Downstream view in Conquistador Aisle, as rain moves in, Mile 121

Then the rainbow. Upstream view at Mile 121

Then the rainbow. Upstream view at Mile 121

We made camp #12 at Below Forster Camp, Mile 123.

Upstream view with rainbow, at Below Forster Camp, Mile 123

Upstream view with double rainbow, at Below Forster Camp, Mile 123

Day 13

High and dry in the morning. Below Forster Camp, Mile 123

High and dry in the morning. Below Forster Camp, Mile 123

Lisle, after cleaning the fire pan, Below Forster Camp

Lisle, after cleaning-out the fire pan, Below Forster Camp

Kathy, small rapid at Mile 125

Kathy, small rapid at Mile 125

Into the Middle Granite Gorge, in the rain, Mile 127

Into the Middle Granite Gorge, in the rain, Mile 127

Downstream view of Steamboat Mountain, Mile 130

Downstream view of Steamboat Mountain, Mile 130

Nobody wanted to end up going left at Bedrock – nobody! So, everyone started on the right and stayed on the right.

The party from Idaho, in Bedrock Rapid, Mile 131. The prow of the bedrock island is seen behind and to the right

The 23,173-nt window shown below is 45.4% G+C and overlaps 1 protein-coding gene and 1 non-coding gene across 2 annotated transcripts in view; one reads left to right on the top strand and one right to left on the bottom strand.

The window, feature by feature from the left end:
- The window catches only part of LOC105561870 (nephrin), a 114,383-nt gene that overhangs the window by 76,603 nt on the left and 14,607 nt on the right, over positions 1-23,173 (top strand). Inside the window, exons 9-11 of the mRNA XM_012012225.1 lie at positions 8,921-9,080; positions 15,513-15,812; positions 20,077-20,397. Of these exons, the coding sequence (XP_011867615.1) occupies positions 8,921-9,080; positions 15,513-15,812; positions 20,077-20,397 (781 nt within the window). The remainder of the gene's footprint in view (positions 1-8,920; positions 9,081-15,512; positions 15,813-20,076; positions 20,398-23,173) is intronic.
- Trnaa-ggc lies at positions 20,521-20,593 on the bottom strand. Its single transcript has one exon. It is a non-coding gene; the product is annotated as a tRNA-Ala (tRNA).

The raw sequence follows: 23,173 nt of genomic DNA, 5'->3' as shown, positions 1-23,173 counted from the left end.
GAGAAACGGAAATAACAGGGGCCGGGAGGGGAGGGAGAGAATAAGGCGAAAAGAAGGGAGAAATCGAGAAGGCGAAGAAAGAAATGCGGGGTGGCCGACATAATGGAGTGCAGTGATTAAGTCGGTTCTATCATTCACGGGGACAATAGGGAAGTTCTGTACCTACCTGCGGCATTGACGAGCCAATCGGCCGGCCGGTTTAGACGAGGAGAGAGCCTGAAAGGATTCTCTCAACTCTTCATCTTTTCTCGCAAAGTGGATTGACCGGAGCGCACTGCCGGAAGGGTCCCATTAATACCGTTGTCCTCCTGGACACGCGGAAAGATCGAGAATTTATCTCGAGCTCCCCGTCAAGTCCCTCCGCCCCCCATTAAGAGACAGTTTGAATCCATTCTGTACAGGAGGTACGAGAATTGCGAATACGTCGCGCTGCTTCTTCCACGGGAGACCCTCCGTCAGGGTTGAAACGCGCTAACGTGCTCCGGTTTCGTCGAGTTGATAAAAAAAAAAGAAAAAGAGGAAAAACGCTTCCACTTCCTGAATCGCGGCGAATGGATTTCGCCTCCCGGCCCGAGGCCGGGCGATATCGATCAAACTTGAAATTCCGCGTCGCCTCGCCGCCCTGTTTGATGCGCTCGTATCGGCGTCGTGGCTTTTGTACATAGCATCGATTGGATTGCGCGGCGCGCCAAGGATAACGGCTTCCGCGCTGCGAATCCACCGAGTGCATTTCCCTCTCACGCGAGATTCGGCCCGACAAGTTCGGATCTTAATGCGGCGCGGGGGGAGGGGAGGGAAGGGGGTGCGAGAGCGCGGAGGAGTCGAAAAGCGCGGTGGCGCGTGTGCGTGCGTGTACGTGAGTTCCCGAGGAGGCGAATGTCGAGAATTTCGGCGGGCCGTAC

The party from Idaho, in Bedrock Rapid, Mile 131. The prow of the bedrock island is seen behind and to the right

Mark, in Bedrock Rapid

Mark, in Bedrock Rapid, making James and Lisle paddle for their lives

Kathy, in Bedrock Rapid

Kathy, in Bedrock Rapid

CJ earned extra credit by venturing further left on the approach than anyone else.

This ends Part #2. Part #3 starts with Tapeats Creek.

Here is the link to Part #3: https://believesteve.org/2016/10/26/the-colorado-river-in-the-grand-canyon-fall-2016-3/

And here is the link to Part #1:

https://believesteve.org/2016/10/20/the-colorado-river-in-the-grand-canyon-fall-2016-1/

If you want the whole story, buy my iBook (only $5.99):

Here is the link: https://itunes.apple.com/us/book/the-grand/id672492447?ls=1

About believesteve

I am a photographer and have published a book of photography and accompanying text on running the Colorado River in the Grand Canyon. The first (print) edition is out of print, but a second edition is available as an iBook (eBook) through the iTunes bookstore. All Grand Canyon, river and nature lovers will enjoy my book: https://itunes.apple.com/us/book/the-grand/id672492447?ls=1
This entry was posted in Colorado River in the Grand Canyon, Family, Personal history, Photography, River-running (USA&Mexico) and tagged , , , , . Bookmark the permalink.

One Response to The Colorado River in the Grand Canyon, Fall 2016 – #2

  1. Pingback: The Colorado River in the Grand Canyon, Fall 2016 – #3 | BelieveSteve (StevenRichardMiller)